LinkedIn and Walmart promote their Open Source efforts effectively, and leverage them to attract the best talent (for those interested, here are the online pages where both companies describe their contributions.
Case Study: Zappos - The unconventional test for Quality of Hire
Some companies go to extremes to ensure that new hires meet their bar for quality.
Employer Branding leaders Zappos, offer new hires cash incentives to leave - an initiative by CEO Tony Hsieh to weed out bad hires. Hsieh believes that bad hires have cost the company over $100 million cumulatively and has made it a huge priority to prevent it from happening in the future.
These incentives aren't insignificant either, Hsieh offers all new employees $2000 to leave! By doing this though, Zappos ensures that they only have people who are committed to the mission onboard, it's one of the key reasons they've been able to build such an unbelievable culture.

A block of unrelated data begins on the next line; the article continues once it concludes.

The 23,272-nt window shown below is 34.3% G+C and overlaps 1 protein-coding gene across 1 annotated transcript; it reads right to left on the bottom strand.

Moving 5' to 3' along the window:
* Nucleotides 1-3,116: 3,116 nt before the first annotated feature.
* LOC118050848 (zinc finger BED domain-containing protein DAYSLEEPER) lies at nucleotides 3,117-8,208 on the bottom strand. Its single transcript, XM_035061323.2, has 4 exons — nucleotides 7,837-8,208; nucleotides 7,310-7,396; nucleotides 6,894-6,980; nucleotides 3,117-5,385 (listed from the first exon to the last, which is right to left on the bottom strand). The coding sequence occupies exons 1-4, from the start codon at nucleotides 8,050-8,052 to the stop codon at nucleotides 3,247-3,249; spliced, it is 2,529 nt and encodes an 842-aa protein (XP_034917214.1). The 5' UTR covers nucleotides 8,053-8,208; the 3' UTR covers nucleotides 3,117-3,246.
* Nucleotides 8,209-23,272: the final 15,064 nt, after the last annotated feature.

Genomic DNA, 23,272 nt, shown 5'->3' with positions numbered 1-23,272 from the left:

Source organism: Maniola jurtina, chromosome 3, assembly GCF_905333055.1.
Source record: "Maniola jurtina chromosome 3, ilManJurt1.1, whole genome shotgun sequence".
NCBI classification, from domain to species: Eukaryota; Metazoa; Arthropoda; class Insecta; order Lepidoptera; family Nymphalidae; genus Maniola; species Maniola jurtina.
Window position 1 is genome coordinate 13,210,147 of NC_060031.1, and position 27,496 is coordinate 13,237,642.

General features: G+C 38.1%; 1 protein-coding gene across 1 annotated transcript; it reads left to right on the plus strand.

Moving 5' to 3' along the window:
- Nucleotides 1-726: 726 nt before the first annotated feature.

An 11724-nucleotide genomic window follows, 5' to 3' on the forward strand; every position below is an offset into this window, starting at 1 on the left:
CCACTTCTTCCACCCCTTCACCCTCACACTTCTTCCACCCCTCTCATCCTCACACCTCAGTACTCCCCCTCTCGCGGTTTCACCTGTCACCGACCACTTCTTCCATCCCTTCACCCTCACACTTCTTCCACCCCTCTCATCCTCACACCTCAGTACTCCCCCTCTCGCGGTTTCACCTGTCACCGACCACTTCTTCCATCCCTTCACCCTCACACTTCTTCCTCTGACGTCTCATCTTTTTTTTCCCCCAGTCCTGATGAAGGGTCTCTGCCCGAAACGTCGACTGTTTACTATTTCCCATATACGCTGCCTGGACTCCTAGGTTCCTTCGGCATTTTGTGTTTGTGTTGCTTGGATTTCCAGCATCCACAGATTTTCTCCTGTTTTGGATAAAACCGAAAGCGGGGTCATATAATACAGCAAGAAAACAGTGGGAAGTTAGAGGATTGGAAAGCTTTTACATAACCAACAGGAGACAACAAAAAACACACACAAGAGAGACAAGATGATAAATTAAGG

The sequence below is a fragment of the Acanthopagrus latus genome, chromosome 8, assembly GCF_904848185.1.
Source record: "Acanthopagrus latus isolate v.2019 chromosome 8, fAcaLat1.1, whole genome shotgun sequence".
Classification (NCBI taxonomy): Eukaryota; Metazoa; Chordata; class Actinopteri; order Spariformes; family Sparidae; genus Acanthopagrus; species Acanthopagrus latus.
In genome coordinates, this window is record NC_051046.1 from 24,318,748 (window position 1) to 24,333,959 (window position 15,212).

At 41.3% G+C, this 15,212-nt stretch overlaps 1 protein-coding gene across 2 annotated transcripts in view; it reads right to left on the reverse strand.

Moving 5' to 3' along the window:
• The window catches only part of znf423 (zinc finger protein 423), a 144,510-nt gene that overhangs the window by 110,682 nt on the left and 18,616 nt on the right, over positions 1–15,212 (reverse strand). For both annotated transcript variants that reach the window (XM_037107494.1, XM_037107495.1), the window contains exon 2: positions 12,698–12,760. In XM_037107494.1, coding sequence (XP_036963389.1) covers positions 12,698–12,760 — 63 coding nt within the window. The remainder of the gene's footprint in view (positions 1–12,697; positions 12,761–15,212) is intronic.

Bonus: The recruiting metrics that actually matter
Without the right metrics, recruiting is rudderless. How can you know what to prioritise if you don’t have data on what actually works?
Tune into our latest webinar on Thursday 13 October at 5pm BST, as Beamery’s panel of industry experts unleash wit, wisdom and concrete tips to help you focus in on the metrics that really matter and create a data-driven recruiting process.
- Barry Flack, Former Head of Talent at Primark
- Ruth Penfold, Director of Talent Acquisition at Shazam
- Dorian Webb, Head of Talent at High Speed Two (formerly UBS, Telefónica)
- Jacob Kimber, Recruitment Manager at Mediatonic Games (formerly Blackboard)
**YOU CAN SAVE YOUR SPOT HERE **(we’ve decided to keep this webinar as intimate as possible so there’s a limited capacity that’s filling up fast!)
If you can't make the webinar time, sign up anyway and we will send you a recording.